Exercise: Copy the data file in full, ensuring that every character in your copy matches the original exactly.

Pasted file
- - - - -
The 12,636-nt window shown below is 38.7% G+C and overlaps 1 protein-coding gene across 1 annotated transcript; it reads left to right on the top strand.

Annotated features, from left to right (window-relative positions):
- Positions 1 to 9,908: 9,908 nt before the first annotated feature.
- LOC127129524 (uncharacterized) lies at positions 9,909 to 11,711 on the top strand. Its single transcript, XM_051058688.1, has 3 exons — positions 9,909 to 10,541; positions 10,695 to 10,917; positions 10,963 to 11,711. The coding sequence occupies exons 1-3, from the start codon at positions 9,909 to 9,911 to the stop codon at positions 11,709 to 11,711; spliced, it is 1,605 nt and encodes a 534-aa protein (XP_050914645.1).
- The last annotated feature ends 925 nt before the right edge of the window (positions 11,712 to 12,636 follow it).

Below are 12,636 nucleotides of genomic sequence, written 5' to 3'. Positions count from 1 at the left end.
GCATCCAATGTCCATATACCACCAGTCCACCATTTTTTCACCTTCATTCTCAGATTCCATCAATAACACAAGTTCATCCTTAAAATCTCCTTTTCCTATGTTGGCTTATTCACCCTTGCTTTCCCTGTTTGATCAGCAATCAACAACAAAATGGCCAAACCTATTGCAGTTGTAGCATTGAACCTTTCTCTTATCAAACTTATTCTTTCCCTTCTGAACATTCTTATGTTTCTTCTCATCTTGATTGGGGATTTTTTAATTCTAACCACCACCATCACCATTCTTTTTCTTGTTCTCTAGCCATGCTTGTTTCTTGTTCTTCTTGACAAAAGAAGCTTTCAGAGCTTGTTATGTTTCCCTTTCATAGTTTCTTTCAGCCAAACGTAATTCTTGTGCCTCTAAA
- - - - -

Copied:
The 12,636-nt window shown below is 38.7% G+C and overlaps 1 protein-coding gene across 1 annotated transcript; it reads left to right on the top strand.

Annotated features, from left to right (window-relative positions):
- Positions 1 to 9,908: 9,908 nt before the first annotated feature.
- LOC127129524 (uncharacterized) lies at positions 9,909 to 11,711 on the top strand. Its single transcript, XM_051058688.1, has 3 exons — positions 9,909 to 10,541; positions 10,695 to 10,917; positions 10,963 to 11,711. The coding sequence occupies exons 1-3, from the start codon at positions 9,909 to 9,911 to the stop codon at positions 11,709 to 11,711; spliced, it is 1,605 nt and encodes a 534-aa protein (XP_050914645.1).
- The last annotated feature ends 925 nt before the right edge of the window (positions 11,712 to 12,636 follow it).

Below are 12,636 nucleotides of genomic sequence, written 5' to 3'. Positions count from 1 at the left end.
GCATCCAATGTCCATATACCACCAGTCCACCATTTTTTCACCTTCATTCTCAGATTCCATCAATAACACAAGTTCATCCTTAAAATCTCCTTTTCCTATGTTGGCTTATTCACCCTTGCTTTCCCTGTTTGATCAGCAATCAACAACAAAATGGCCAAACCTATTGCAGTTGTAGCATTGAACCTTTCTCTTATCAAACTTATTCTTTCCCTTCTGAACATTCTTATGTTTCTTCTCATCTTGATTGGGGATTTTTTAATTCTAACCACCACCATCACCATTCTTTTTCTTGTTCTCTAGCCATGCTTGTTTCTTGTTCTTCTTGACAAAAGAAGCTTTCAGAGCTTGTTATGTTTCCCTTTCATAGTTTCTTTCAGCCAAACGTAATTCTTGTGCCTCTAAA